LITTLE SILVER: A BARNYARD CELEBRATION

ls-barns-101616-10About 100 Little Silver residents, joined by Lieutenant Governor Kim Guadagnols-barns-101616-4, celebrated the completion of restoration work on the three barns at the Parker Homestead Sunday.

The structures, the oldest of which is believed to have been built in the 1790s, and the Parker farm site on which they sit are “as important as Jamestown” in the history of America, Mayor Bob Neff told the crowd.

The restoration, funded with a $250,000 Monmouth County Open Spaces grant, was completed after a dispute with a contractor was resolved and a second contractor, Drill Construction, came on board in January, said Keith Wells, a trustee for the nonprofit Parker Homestead 1665 Inc., the nonprofit that oversaw the project. Two carpenters, Joe Rubel and Mike Cerniglia, were credited for work.

Click the “read more” for additional photos. (Photos by John T. Ward. Click to enlarge.)

Read More »

RED BANK: HOW TO RAISE A FORTUNE

rb fortune house 3 061213The onetime home of journalist T. Thomas Fortune is a National Historic Landmark.  (Photo by John T. Ward. Click to enlarge)

The T. Thomas Fortune Project Committee is reminding all Red Bank area residents that on Friday June 12, the nonprofit organization will host a gala fundraiser at the Marion Huber room at Two River Theater.

Presented from 6 to 10 pm under the theme Finding Fortune: Preserving a National Historic Landmark, the event is the latest in a series of benefits geared toward the ongoing effort to rescue and preserve one of the borough’s genuine historic treasures.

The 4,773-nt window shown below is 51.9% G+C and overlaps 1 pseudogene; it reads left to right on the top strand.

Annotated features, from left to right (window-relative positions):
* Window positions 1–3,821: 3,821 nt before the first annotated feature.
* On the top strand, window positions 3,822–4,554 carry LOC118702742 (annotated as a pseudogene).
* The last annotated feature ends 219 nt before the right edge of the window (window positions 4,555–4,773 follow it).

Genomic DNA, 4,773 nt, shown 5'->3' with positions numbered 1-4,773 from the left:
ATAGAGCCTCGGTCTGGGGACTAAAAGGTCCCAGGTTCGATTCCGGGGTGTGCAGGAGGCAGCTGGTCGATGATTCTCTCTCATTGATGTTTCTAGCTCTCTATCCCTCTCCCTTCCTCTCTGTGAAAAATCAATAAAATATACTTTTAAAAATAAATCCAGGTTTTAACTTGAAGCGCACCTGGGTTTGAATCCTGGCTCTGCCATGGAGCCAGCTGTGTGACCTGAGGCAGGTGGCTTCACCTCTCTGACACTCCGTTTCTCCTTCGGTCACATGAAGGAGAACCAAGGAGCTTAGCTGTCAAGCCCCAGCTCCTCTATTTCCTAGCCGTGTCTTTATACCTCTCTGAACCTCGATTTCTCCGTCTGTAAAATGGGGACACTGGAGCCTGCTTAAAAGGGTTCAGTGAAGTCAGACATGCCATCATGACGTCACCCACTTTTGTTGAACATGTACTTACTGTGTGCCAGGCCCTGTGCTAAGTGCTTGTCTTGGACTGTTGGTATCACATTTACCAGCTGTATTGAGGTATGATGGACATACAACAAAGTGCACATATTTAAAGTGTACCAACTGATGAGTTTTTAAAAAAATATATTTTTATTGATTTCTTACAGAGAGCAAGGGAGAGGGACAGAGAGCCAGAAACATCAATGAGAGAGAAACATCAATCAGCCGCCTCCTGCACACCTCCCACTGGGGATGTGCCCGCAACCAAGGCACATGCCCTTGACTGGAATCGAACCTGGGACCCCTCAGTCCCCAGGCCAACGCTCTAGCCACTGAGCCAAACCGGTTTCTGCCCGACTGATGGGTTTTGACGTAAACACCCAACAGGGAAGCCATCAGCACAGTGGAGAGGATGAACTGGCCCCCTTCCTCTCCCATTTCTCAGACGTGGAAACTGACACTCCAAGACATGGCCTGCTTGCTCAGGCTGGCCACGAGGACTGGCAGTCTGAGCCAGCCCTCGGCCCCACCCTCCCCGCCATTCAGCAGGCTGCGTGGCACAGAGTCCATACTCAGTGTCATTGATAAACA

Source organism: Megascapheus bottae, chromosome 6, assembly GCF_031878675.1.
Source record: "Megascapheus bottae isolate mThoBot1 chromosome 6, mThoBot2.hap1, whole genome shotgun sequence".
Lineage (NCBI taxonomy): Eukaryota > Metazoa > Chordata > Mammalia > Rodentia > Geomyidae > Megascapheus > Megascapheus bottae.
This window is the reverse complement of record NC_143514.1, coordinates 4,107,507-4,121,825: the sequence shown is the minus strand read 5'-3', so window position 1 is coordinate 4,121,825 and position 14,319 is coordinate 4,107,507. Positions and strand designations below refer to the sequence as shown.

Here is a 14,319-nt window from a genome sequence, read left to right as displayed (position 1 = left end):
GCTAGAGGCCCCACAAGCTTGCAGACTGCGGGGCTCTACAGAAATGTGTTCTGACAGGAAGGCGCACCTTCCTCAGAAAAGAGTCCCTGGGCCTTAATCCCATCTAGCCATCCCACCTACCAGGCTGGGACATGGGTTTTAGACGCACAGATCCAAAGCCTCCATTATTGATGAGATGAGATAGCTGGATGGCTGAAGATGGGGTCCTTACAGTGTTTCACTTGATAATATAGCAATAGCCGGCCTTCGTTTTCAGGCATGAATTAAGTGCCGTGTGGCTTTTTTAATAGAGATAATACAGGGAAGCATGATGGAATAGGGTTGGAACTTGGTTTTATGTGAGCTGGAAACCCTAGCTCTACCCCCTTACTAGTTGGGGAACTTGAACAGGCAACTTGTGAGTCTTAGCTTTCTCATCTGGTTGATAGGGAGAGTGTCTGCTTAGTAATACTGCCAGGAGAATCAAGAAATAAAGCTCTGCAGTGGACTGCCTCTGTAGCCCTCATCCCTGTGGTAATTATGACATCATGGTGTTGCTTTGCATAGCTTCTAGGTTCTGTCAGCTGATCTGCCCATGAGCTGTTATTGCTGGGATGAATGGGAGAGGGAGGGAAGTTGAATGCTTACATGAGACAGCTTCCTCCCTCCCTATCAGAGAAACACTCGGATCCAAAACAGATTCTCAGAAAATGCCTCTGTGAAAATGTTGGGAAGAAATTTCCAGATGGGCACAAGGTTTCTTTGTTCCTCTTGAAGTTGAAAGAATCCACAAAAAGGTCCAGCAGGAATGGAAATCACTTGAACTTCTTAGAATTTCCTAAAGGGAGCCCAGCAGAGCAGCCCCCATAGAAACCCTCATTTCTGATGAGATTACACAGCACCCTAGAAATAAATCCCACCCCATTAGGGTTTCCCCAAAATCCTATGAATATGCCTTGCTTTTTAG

Read More »

RED BANK: FINDING FORTUNE IN HISTORY

TTFHouselogo2015On the evening of Friday, June 12, Two River Theater is the scene as The T. Thomas Fortune Project Committee presents another in a series of fundraiser events. Scheduled for the hours of 6 to 10 pm, the benefit will present a distinguished keynote speaker to be announced — and an opportunity for the greater Red Bank community to become involved with the effort to rescue and preserve one of the borough’s genuine historic treasures.

Located at 94 Drs. James Parker Boulevard, The T. Thomas Fortune House is one of only two National Historic Landmarks in the state of New Jersey (from a total of 57 such sites) with significance to African American heritage. Fortune, the pioneering African American journalist and editor, purchased the home in 1901, giving it the name of Maple Hill — and it was there that he began to do some of his most important work to change the social landscape of America. The Fortune Family remained in the home until 1913, and the property has been unoccupied for several years, falling into disrepair.

Read More »

FEBRUARY IS FORTUNE MONTH IN RED BANK

At their first working session on January 8, 2014, the members of the Red Bank Borough Council unanimously passed a resolution declaring February to be T. Thomas Fortune month in the borough.

The resolution was introduced by Cindy Burnham, who was recently elected to the council. February is nationally designated as Black History Month, and the resolution serves as a formal recognition to a great human rights activist.
Born into slavery, Fortune’s trailblazing rise as a firebrand journalist, publisher and writer rebuked the government’s failed attempt at Reconstruction, which led to the rise of Jim Crow and black code laws. Fortune has been credited with being the bridge to the modern day Civil Rights Movement. In 1880, he formed the Afro American League, which was a pre-curser to the NAACP.

From 1901 to 1911, Fortune resided at the home he called Maple Hill, at 94 West Bergen Avenue (now known as Drs. James Parker Boulevard).  While living there, he entertained such black leaders as Booker T. Washington. He also edited the works of Marcus Garvey while living there.

Read More »